Amnesty International Mali organised an event in support of the case of Annie and people with albinism from Malawi in Bamako in an area called TOUR DE L’AFRIQUE.

Supporting Malawi’s fight to Protect People with Albinism

By Medina Latic, Advocacy and Government Relations Fellow, Amnesty International USA

People tell me they will sell me. Someone said I was worth K6 million (US$10,000). I felt pained that a price tag can be put on me.

— a man with albinism talking to Amnesty International in 2016

In some countries having albinism can get you killed.

Albinism is a genetic condition caused by deficits of melanin that results in lighter hair and skin color. In Malawi, prejudice, superstition, and the lack of adequate protection by the government has resulted in people with the condition living in fear for their lives. Superstitious people in the country say albinism is a disease, others say it is a curse caused by infidelity, and others relate it to so-called “ traditional magic”, all of which have made the body parts of people with albinism valuable on the informal illegal market in Malawi. Attacks against people with albinism are so severe that the United Nations estimates about 10,000 of these individuals in Malawi are facing what they call “systematic elimination.”

In a briefing paper released in June, Amnesty International found that Attacks on people with albinism have spiked in recent years in Malawi. […] At least 18 people have been murdered and another five have disappeared since November 2014. Over this same period, we have recorded 107 crimes against people with albinism, including attempted kidnappings and the desecration of graves in search of bones.” Toddlers are being abducted from their homes, teens kidnapped from sports games, and women mutilated as they travel through their own village. Those with albinism are even targeted by family members who follow the superstitions.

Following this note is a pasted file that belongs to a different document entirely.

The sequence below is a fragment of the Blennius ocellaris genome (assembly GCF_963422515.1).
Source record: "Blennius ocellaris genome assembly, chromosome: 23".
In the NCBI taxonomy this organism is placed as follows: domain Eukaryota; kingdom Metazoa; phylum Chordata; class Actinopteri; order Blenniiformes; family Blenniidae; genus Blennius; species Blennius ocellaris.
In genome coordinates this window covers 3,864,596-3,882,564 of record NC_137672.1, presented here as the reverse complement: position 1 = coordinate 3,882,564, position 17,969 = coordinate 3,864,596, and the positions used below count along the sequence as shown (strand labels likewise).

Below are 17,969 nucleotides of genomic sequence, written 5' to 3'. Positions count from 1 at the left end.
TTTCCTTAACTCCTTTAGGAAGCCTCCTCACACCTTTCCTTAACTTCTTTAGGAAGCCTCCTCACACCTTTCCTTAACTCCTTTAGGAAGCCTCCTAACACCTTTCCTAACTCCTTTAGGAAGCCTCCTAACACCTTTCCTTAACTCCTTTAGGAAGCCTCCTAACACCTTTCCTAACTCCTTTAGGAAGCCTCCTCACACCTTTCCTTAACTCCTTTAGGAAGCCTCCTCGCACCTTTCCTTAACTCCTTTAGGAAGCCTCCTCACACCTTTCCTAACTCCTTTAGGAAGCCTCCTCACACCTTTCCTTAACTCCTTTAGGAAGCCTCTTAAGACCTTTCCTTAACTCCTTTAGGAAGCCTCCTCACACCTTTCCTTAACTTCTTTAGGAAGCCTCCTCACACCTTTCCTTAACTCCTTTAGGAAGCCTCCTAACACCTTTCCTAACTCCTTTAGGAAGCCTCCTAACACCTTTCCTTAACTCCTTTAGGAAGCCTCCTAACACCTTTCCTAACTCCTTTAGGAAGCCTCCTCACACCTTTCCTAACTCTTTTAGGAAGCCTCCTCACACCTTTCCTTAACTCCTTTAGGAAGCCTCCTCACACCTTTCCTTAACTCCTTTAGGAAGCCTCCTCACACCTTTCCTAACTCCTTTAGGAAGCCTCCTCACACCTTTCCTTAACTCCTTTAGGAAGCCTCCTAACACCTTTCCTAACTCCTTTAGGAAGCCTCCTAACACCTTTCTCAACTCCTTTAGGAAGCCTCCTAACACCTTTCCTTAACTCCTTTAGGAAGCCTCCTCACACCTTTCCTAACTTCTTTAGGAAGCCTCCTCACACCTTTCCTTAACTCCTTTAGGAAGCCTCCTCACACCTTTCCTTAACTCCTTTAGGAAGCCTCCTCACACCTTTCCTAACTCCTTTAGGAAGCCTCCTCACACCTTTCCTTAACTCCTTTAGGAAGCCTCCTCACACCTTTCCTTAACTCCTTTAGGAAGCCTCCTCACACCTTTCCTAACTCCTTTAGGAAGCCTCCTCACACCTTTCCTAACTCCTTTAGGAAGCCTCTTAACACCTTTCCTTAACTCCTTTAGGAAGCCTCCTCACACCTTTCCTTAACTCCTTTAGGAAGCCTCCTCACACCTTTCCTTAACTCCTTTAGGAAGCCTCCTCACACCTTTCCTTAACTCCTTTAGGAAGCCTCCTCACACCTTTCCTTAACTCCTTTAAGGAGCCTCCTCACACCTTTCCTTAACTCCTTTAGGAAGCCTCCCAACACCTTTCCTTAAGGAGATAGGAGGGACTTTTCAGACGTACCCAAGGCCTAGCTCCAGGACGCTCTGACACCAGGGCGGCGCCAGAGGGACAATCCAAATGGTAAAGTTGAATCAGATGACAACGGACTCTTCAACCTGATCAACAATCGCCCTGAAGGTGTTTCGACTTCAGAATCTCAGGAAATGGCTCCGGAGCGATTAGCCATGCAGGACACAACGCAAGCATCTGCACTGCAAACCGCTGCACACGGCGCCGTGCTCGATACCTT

Efforts to help people with albinism have been increasing, but they need more support. Groups like the Association of Persons with Albinism in Malawi are taking on the formidable task of educating the general public about the need to stop to attacks and protect people with albinism while also pressing the Malawian government to meet it obligations to protect people with the condition.

In March of 2017, the President of Malawi released a statement condemning the attacks on citizens with albinism and urged the police to move forward with arrests. It is time for the president to follow through and ensure proper training for police in investigating and handling crimes against people with albinism and prosecute those suspected of being involved. The Association of Persons with Albinism in Malawi says it is aware of 148 registered abuses committed against people with albinism, including 22 murders. In addition to the need for more resources, the biggest challenge remains the absence of political will to bring perpetrators of the abuses to justice. Another obstacle is that human rights defenders who are working on these cases are receiving threats to stop working these cases.

The United States and the international community can make a difference by supporting groups like the Association of Persons with Albinism in Malawi and others, working with the Malawian government to bring persons responsible for abuses against people with albinism to justice, and supporting educational efforts and initiatives to raise awareness. It is estimated that about 7,000–10,000 people in Malawi alone live with albinism. They should not have to wake up each day and wonder if it is going to be their last.

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